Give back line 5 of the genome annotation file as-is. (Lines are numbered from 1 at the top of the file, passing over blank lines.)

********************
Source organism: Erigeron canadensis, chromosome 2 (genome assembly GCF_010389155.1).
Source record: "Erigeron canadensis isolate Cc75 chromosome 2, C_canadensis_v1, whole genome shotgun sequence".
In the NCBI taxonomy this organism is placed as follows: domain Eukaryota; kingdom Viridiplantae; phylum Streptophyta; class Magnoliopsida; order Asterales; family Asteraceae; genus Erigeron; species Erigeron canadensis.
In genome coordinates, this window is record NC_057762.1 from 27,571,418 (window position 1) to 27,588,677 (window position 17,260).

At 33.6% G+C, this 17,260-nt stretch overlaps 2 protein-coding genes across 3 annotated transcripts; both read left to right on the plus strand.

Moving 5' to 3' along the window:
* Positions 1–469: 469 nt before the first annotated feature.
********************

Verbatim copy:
At 33.6% G+C, this 17,260-nt stretch overlaps 2 protein-coding genes across 3 annotated transcripts; both read left to right on the plus strand.